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(Reuters Health) - Packaged foods and store-bought drinks are blamed for adding a lot of salt to U.S. diets, but a new study suggests those foods and beverages don't contain as much sodium as they once did.
The amount of salt brought into U.S. households through packaged food and store-bought beverages fell by about 18 percent from 2000 through 2014, researchers found.
Still, they say, the vast majority of U.S. children and adults consume well over the recommended amount of sodium every day.
"Households are getting less sodium form the grocery store, but I think it’s important to know sodium in packaged foods is still way too high," said lead author Jennifer Poti, of the Department of Nutrition at the University of North Carolina at Chapel Hill. "So we have a long way to go."
Experts and dietary guidelines have urged people in the U.S. to cut back on sodium. The current recommendation is to consume less than 2,300 milligrams (mg) per day, or the amount in about 1 teaspoon of salt.
Too much sodium increases blood pressure by drawing water from the body into the blood vessels, according to the American Heart Association. High blood pressure can damage the blood vessels and lead to serious problems like heart attacks and strokes.
Writing in JAMA Internal Medicine, Poti and colleagues cite a 2010 report form the Institute of Medicine calling for reduced sodium in packaged foods, to bring down the amount in U.S. diets.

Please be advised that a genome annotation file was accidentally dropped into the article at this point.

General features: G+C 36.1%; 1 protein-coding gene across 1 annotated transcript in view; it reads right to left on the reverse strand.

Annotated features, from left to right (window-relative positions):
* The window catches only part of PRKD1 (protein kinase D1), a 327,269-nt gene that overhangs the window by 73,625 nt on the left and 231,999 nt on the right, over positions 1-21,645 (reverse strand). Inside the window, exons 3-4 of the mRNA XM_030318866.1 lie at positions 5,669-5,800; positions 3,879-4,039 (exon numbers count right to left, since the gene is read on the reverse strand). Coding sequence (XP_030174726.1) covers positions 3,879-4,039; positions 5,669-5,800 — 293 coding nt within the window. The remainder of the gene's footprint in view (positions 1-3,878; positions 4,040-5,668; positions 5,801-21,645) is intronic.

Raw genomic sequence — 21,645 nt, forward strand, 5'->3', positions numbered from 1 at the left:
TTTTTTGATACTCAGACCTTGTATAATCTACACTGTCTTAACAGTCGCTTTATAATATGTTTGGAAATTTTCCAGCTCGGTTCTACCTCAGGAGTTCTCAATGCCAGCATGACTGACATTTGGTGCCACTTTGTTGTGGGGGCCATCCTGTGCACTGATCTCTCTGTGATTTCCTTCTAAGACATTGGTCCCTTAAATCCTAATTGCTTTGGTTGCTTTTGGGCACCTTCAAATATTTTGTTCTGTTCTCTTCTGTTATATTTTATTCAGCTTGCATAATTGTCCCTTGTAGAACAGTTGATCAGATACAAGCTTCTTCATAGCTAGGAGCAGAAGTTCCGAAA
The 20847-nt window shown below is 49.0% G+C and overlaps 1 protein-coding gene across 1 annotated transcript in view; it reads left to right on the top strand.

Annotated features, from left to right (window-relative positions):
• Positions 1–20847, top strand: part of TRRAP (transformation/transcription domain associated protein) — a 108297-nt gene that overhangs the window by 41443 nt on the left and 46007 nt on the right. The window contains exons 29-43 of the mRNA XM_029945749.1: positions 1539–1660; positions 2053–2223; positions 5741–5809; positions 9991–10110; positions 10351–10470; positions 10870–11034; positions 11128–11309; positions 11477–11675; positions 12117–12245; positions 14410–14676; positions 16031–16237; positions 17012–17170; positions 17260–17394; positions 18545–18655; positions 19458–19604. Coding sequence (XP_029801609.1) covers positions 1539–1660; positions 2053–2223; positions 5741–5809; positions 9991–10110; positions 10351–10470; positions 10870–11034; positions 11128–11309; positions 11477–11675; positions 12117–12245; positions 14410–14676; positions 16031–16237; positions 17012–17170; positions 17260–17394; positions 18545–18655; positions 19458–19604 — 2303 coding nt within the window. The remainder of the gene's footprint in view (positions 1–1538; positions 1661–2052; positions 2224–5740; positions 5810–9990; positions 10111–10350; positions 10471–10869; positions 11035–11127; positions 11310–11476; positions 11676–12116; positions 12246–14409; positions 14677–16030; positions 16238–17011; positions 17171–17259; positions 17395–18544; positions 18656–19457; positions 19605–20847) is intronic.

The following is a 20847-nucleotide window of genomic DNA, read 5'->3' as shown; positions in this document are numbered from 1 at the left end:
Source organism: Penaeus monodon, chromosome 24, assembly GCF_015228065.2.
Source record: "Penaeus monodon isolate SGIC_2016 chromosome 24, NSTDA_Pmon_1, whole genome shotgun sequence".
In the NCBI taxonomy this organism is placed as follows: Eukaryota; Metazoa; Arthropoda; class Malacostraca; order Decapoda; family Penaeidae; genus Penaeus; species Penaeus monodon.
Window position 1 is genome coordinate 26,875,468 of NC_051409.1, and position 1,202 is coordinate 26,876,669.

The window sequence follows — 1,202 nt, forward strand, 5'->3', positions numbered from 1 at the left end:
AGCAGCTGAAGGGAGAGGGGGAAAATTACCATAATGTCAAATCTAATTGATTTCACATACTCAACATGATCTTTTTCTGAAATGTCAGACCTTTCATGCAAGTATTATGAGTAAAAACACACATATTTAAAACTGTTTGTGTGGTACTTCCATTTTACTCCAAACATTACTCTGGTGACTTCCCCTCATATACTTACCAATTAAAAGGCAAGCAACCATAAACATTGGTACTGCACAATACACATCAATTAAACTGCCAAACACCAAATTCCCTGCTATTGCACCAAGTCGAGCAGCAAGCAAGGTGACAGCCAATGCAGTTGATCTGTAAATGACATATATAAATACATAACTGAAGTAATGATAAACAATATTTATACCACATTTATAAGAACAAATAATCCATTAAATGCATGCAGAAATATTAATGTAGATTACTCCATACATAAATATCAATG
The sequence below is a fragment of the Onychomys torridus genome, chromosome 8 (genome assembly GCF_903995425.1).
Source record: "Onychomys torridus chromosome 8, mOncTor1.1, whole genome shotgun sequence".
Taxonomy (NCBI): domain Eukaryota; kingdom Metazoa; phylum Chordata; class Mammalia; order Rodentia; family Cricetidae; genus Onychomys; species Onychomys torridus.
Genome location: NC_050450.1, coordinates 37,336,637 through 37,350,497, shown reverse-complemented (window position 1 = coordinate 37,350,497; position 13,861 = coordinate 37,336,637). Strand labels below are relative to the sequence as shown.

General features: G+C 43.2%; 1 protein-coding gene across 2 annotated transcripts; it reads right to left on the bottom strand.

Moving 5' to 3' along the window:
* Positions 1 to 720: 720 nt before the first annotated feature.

For the new study, the researchers analyzed data on packaged food purchased from 2000 through 2014 by 30,000 to 60,000 U.S. households each year. Overall, they had data on about 1.5 million products.
Over the study period, sodium from packaged foods and beverages fell from 2,363 mg per day per person to 1,967 mg per day.
When they examined the nutritional content of the purchased foods, the researchers found that the salt content in the products had fallen about 12 percent over the study period.
In seven of the 10 biggest sources of salt among packaged foods and beverages, sodium content declined at least 10 percent. Those included items like condiments, sauces and dips.
The new study can't say why the amount of salt from packaged foods and beverages declined. Poti said people didn't seem to drastically change their purchases during the study.
"Potentially some of these changes are due to the removal of sodium from products by manufacturers," she told Reuters Health.
Despite the progress in reducing sodium, less than 2 percent of households were buying foods and beverages considered to contain an acceptable amount of salt, the study found.
Still, the results are encouraging, said Lisa Harnack, who was not involved with the new study but recently published research on salt in food.
"It suggests that Americans are decreasing sodium intake form packaged food, which is important," said Harnack, of the University of Minnesota School of Public Health in Minneapolis.
She also told Reuters Health that U.S. diets have a long way to go.
"People should read labels and aim for lower sodium products to support their own health and increase demand for lower sodium options," she said.
Poti said the results suggest the U.S. needs more concerted efforts to reduce the amount of salt in diets.
"We really need to have more environmental-level efforts to remove sodium from the products so consumers have more choices and that there are lower sodium options in the marketplace," she said.
SOURCE: bit.ly/2s9ZHsx JAMA Internal Medicine, online June 5, 2017.